"Tanghulu" describes candied skewered fruit sold by street vendors in China, especially in the North. Since I'd tried the typical version, which is dipped in a clear syrup that crystallizes into a transparent glaze, I ventured a different skewer with an opaque candy coating ($1).
The traditional fruit for tanghulu comes from the Chinese hawthorn, which appears in Manhattan as processed sweets; it also has cousins in the South, in Mexico, and elsewhere. This was not that, I knew after one bite. The coating was sweet, but the "fruit" inside was sour, perhaps pickled, and it contained a pit rather than several small seeds. I thought back to the vendor's display, and to the green bagged items on top; did I buy a skewer of candy-coated olives?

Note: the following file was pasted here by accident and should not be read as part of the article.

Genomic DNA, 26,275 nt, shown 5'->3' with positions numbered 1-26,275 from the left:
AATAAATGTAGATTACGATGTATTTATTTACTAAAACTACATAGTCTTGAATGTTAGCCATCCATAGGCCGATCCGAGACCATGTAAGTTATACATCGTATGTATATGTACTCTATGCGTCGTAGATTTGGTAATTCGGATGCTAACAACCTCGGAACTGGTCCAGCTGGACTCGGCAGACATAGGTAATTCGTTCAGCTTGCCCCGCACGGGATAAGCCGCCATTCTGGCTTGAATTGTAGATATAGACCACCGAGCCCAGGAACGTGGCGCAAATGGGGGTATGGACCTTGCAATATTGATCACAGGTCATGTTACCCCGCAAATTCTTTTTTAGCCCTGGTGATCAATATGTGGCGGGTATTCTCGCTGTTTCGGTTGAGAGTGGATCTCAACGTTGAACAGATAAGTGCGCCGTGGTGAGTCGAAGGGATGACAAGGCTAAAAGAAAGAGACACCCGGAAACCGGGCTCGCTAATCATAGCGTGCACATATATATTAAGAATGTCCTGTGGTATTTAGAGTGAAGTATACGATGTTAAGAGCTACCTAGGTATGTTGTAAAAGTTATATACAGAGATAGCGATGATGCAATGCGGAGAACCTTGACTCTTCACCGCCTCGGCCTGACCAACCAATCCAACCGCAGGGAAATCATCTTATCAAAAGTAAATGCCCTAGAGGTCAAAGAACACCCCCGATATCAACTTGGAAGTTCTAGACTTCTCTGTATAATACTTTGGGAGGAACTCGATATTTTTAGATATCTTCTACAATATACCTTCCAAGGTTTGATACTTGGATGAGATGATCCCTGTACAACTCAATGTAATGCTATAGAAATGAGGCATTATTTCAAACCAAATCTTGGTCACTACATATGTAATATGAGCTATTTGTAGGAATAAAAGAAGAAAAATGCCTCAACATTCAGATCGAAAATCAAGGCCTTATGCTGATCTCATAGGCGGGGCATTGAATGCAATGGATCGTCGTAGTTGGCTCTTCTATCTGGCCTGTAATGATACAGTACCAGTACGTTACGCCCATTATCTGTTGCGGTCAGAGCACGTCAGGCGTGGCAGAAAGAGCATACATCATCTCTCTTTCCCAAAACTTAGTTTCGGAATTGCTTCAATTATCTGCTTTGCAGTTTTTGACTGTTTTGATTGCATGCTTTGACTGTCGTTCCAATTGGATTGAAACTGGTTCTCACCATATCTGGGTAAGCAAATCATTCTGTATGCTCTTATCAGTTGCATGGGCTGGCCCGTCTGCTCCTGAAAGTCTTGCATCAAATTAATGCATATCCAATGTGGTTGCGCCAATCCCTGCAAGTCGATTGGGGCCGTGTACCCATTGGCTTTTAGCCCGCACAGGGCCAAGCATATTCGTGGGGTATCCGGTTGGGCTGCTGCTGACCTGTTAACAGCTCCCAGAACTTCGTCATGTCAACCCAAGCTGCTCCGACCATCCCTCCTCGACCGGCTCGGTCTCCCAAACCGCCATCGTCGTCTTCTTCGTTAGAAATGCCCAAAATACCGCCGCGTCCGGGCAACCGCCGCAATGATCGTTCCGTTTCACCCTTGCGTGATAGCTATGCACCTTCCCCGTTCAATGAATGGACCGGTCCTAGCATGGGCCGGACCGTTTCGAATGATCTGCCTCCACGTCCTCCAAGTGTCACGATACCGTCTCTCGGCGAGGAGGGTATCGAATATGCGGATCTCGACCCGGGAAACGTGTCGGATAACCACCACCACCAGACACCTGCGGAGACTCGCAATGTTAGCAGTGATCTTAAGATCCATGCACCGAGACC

Follow-up: If the darkest of several lacquered skewers ($1) was the "same inside," as the vendor maintained (we spoke in broken English and more-broken Mandarin), the fruit must have been macerated, or further ripened. Unlike my previous skewer, this one was sweet through and through.
East Broadway, under the Manhattan Bridge